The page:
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The following guidelines were composed by Julia Erhart and Nick Prescott for inclusion in material prepared for first year students in the Screen Studies department. While the examples draw upon material specific to Screen Studies, the principles discussed may be extended to other disciplines.

What is an Argument?

An effective, well-supported, scholarly “argument” is the key organising component of any successful research paper. This reading will help us begin to identify what is (and what isnt) a suitable argument for a university research piece. In order to write in an elegant, convincing and scholarly way, we need to go further than just answering questions that have been set; we need to become critical thinkers who can identify and describe the most important elements of an object — be it a film, a set of films, a television show, a specific director or author, a specific audience, an historical media moment, etc. In order to logically guide our arguments, we need to understand what kinds of questions are sufficiently complex — without being too complex — to sustain a line of enquiry over the length of an essay or paper. Furthermore, we need to remember that there will be a context around even the most innocuous-looking film or text. Star Wars — the Phantom Menace, for example, can be read not only as an “intergalactic adventure-story”, but also as a simple religious allegory and as a highly sophisticated marketing enterprise. We can see that any film is an object that contains certain “unchangeable” elements, elements which can, however, be interpreted in sometimes very different ways. Some arguments attempting to describe a particular interpretation of a film will be convincing, others may not. Whether or not an argument is well-supported and logical will determine its success.

How though do we ensure that we are presenting an argument, and not a completely subjective (i.e. personalised, biased, factually unsupportable) opinion? In this exercise we will spend time identifying appropriate arguments and distinguishing them from the kinds of things that sometimes pass as arguments in the Screen Studies field. An argument is not the same as a fact or an opinion. This is the point behind the chart below.


Gangs of New York was shot in a 2.35:1 cinemascope aspect ratio

Cinemascope movies are spectacular and fun to watch Cinemascope significantly departs from the stylistic system of classical Hollywood filmmaking
Cape Fear is about a vengeful criminal who terrorises the family of the man who sent him to jail Cape Fear is a really effective thriller Suspense in Cape Fear is generated through the insistent use of tracking shots and subjective camera techniques
Invasion of the Body Snatchers was made in 1956 Invasion of the Body Snatchers is a brilliant film/ is a bit dated/ sucks in a major way Invasion of the Body Snatchers can be read as a metaphorical depiction of the paranoia and suspicion that characterised the McCarthy era
The narrative of Psycho was inspired by a real murder case Psycho is a pretty damn scary movie Hitchcock's stylistic choices (shooting in black and white, Herrmann's strings-only score, use of off-screen space) enhance the film's calculated sense of claustrophobia and entrapment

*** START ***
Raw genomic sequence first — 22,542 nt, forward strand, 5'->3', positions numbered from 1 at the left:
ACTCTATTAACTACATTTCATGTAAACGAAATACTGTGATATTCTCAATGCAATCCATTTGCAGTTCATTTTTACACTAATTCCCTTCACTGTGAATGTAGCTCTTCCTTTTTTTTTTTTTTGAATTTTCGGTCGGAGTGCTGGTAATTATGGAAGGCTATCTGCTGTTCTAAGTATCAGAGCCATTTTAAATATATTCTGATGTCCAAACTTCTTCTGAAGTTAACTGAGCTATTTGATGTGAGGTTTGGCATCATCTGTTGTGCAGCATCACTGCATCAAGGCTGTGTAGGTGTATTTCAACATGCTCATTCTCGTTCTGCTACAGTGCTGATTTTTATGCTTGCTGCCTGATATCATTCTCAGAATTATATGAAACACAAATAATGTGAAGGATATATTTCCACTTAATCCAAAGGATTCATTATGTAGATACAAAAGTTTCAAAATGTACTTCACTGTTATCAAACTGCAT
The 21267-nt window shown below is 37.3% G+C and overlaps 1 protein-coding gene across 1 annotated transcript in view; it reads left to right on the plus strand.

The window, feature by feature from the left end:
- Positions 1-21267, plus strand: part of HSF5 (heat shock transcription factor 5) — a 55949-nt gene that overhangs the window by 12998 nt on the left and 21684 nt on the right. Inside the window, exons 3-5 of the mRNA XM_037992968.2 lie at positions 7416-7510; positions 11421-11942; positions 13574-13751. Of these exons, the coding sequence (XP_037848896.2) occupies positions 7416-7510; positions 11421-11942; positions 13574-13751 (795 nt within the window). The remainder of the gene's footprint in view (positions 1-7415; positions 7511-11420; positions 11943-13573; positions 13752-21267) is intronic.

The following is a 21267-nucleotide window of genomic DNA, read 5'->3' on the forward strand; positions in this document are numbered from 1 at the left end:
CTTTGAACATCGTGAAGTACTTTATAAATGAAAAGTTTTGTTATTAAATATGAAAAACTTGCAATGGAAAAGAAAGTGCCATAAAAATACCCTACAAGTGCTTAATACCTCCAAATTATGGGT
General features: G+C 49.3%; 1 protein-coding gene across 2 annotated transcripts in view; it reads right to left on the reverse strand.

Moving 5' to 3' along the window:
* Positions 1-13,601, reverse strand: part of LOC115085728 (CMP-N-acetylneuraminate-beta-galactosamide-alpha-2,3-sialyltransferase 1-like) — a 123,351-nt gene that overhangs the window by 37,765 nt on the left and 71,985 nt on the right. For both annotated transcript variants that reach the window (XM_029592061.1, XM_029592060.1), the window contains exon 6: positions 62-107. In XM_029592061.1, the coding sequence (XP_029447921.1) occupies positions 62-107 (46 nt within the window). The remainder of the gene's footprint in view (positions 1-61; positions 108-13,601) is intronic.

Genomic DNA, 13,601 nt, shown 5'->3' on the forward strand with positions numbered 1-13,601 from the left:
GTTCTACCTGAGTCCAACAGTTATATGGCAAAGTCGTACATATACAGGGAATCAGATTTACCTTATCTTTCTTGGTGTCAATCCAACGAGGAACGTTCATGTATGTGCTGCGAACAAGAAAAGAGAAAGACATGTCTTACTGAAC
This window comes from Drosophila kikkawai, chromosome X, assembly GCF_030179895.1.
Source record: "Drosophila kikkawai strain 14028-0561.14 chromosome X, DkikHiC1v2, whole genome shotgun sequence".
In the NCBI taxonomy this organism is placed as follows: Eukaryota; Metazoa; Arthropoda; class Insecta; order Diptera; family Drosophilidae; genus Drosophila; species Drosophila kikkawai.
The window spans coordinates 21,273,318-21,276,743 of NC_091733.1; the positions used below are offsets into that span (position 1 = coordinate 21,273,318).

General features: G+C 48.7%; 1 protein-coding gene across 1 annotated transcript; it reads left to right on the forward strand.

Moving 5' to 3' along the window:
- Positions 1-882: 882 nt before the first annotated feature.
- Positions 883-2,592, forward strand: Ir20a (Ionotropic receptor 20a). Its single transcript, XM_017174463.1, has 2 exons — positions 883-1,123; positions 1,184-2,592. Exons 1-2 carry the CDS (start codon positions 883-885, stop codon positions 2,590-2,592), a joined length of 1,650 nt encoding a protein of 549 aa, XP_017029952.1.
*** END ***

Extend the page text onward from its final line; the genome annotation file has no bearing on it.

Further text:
Fearless is based on the real-life story of a number of people who survived a plane crash Fearless is a deeply moving film Weir's decision to depict the plane crash in piece-by-piece flashbacks throughout the film enhances its final emotional impact
Naked Lunch was based on the novel of the same name by William S. Burroughs Naked Lunch is thoroughly unfilmable novel Cronenberg gets around the non-linear nature of the Burroughs text by making a hybrid fantasy/bio-pic which employs a gallery of unusual narrative styles

The examples above illustrate the simple in-substance differences between facts, opinions and arguments. As we can see, the complexity of the arguments themselves, even in the limited space above, differs from case to case. What is unchanging though is the relationship between opinion and argument (or “thesis statement”). Arguments are ideas or theories which attempt to “explain what is happening” in a particular object (i.e. a film). Arguments are theories that are supported by citation of elements of the object in question; arguments attempt to persuade the reader that the object being discussed does in fact work in a particular way. To take the example of Star Wars — the Phantom Menace once more: if one was to argue for the idea that the film was “a brilliantly complex example of mainstream filmmaking at its best”, one might present an argument which cited the films substantial box-office success, its A-list stars, its position as an initial prequel to the most successful series of films ever made, and go on to highlight the importance and complexity of its referential and allegorical subtexts. If, on the other hand, one was to suggest that the film was “a hollow, insubstantial mish-mash of borrowed narrative threads and glossy, vacuous spectacle” one might argue for this position by citing the fact that the massive merchandising effort surrounding the film meant that entire sequences were designed as “selling points” for tie-ins like video games, the “Biblical” elements of the plot lacked narrative logic or resonance, and the large and essentially meaningless sequences based entirely on other works like Ben-Hur rendered the film unoriginal rather than clever.



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Flinders University Library

Professor Graham Tulloch of the English Department has written a booklet entitled English Grammar: A Short Guide. This text covers fundamental aspects of English grammar, such as parts of a word, parts of a sentence, and parts of speech

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